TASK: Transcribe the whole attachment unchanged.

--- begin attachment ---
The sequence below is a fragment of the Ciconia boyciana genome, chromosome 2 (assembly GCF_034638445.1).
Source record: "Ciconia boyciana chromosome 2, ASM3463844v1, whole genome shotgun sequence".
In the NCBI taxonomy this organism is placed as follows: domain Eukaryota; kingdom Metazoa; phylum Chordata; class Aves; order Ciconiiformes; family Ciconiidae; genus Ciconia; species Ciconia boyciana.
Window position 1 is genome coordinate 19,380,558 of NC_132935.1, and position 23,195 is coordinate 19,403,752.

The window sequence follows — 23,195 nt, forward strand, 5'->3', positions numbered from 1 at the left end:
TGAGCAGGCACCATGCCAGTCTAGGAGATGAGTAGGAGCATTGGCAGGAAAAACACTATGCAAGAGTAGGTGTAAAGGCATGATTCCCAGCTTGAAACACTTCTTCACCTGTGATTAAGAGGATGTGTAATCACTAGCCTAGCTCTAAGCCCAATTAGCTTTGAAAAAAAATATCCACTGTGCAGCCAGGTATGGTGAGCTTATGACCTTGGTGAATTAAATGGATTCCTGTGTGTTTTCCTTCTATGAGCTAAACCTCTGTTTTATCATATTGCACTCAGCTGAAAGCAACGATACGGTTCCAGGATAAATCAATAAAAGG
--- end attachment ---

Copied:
The sequence below is a fragment of the Ciconia boyciana genome, chromosome 2 (assembly GCF_034638445.1).
Source record: "Ciconia boyciana chromosome 2, ASM3463844v1, whole genome shotgun sequence".
In the NCBI taxonomy this organism is placed as follows: domain Eukaryota; kingdom Metazoa; phylum Chordata; class Aves; order Ciconiiformes; family Ciconiidae; genus Ciconia; species Ciconia boyciana.
Window position 1 is genome coordinate 19,380,558 of NC_132935.1, and position 23,195 is coordinate 19,403,752.

The window sequence follows — 23,195 nt, forward strand, 5'->3', positions numbered from 1 at the left end:
TGAGCAGGCACCATGCCAGTCTAGGAGATGAGTAGGAGCATTGGCAGGAAAAACACTATGCAAGAGTAGGTGTAAAGGCATGATTCCCAGCTTGAAACACTTCTTCACCTGTGATTAAGAGGATGTGTAATCACTAGCCTAGCTCTAAGCCCAATTAGCTTTGAAAAAAAATATCCACTGTGCAGCCAGGTATGGTGAGCTTATGACCTTGGTGAATTAAATGGATTCCTGTGTGTTTTCCTTCTATGAGCTAAACCTCTGTTTTATCATATTGCACTCAGCTGAAAGCAACGATACGGTTCCAGGATAAATCAATAAAAGG